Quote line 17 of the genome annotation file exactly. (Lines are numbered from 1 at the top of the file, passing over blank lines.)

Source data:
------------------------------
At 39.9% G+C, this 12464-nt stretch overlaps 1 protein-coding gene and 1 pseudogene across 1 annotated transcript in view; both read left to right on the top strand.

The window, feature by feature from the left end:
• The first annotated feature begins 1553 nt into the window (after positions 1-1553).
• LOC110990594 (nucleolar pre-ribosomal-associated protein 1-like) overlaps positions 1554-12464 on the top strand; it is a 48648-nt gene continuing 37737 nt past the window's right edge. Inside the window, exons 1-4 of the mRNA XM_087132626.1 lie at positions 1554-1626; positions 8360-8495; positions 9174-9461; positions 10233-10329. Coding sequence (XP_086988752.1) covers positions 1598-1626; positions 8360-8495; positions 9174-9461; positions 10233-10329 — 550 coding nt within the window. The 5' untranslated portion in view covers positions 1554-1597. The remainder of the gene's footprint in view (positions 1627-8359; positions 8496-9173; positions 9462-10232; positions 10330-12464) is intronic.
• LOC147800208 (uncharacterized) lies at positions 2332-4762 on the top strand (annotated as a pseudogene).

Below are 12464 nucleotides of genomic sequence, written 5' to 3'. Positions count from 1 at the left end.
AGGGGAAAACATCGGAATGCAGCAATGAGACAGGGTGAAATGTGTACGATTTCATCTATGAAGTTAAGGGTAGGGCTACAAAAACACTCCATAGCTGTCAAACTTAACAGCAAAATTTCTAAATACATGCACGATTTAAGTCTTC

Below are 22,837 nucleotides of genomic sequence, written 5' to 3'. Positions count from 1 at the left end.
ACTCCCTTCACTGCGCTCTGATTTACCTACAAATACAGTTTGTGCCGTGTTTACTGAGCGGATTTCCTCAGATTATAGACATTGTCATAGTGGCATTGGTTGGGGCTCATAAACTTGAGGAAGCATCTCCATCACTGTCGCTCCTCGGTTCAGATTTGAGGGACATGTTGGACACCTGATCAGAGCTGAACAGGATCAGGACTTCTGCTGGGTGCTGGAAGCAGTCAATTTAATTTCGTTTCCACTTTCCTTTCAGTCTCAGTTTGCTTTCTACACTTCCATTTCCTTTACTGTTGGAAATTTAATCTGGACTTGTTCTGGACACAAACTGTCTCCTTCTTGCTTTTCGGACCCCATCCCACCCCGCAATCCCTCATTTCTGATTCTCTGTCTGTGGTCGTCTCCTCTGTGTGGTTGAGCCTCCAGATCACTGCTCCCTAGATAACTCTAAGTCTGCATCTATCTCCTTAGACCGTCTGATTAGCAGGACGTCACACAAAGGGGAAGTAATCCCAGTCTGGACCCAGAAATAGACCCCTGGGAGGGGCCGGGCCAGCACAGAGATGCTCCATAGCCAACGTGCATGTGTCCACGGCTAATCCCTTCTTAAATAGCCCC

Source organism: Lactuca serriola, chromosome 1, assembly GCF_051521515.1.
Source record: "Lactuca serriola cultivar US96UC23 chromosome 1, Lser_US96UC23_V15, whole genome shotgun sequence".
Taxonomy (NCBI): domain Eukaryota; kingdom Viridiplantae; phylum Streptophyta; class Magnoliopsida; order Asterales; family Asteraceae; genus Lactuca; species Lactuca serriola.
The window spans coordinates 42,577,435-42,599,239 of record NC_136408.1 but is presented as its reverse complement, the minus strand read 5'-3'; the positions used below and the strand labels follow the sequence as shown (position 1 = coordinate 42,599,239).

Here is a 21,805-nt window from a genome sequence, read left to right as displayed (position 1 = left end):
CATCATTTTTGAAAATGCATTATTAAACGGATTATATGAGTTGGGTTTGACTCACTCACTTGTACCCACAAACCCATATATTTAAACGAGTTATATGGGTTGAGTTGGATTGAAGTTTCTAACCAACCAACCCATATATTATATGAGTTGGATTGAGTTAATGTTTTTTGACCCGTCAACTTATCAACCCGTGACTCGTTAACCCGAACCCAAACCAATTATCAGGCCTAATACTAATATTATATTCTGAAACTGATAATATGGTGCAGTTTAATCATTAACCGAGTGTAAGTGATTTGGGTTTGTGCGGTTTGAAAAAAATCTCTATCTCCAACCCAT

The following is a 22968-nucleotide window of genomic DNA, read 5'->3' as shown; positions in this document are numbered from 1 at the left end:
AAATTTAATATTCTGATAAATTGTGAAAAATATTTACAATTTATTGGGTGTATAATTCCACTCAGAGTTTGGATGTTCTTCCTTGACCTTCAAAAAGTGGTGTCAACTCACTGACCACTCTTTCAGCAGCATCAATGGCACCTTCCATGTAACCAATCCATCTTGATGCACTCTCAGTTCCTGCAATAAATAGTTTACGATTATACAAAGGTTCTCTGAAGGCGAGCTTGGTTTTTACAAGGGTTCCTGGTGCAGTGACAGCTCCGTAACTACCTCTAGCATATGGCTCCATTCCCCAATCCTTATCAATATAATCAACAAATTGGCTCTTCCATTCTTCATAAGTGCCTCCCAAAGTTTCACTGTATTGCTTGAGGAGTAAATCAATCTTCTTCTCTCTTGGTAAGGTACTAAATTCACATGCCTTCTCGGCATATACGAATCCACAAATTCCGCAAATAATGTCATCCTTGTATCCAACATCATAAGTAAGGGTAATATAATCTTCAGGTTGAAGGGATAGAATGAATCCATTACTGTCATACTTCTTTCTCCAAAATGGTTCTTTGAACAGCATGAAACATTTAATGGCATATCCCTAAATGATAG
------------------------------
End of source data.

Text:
AAATTTAATATTCTGATAAATTGTGAAAAATATTTACAATTTATTGGGTGTATAATTCCACTCAGAGTTTGGATGTTCTTCCTTGACCTTCAAAAAGTGGTGTCAACTCACTGACCACTCTTTCAGCAGCATCAATGGCACCTTCCATGTAACCAATCCATCTTGATGCACTCTCAGTTCCTGCAATAAATAGTTTACGATTATACAAAGGTTCTCTGAAGGCGAGCTTGGTTTTTACAAGGGTTCCTGGTGCAGTGACAGCTCCGTAACTACCTCTAGCATATGGCTCCATTCCCCAATCCTTATCAATATAATCAACAAATTGGCTCTTCCATTCTTCATAAGTGCCTCCCAAAGTTTCACTGTATTGCTTGAGGAGTAAATCAATCTTCTTCTCTCTTGGTAAGGTACTAAATTCACATGCCTTCTCGGCATATACGAATCCACAAATTCCGCAAATAATGTCATCCTTGTATCCAACATCATAAGTAAGGGTAATATAATCTTCAGGTTGAAGGGATAGAATGAATCCATTACTGTCATACTTCTTTCTCCAAAATGGTTCTTTGAACAGCATGAAACATTTAATGGCATATCCCTAAATGATAG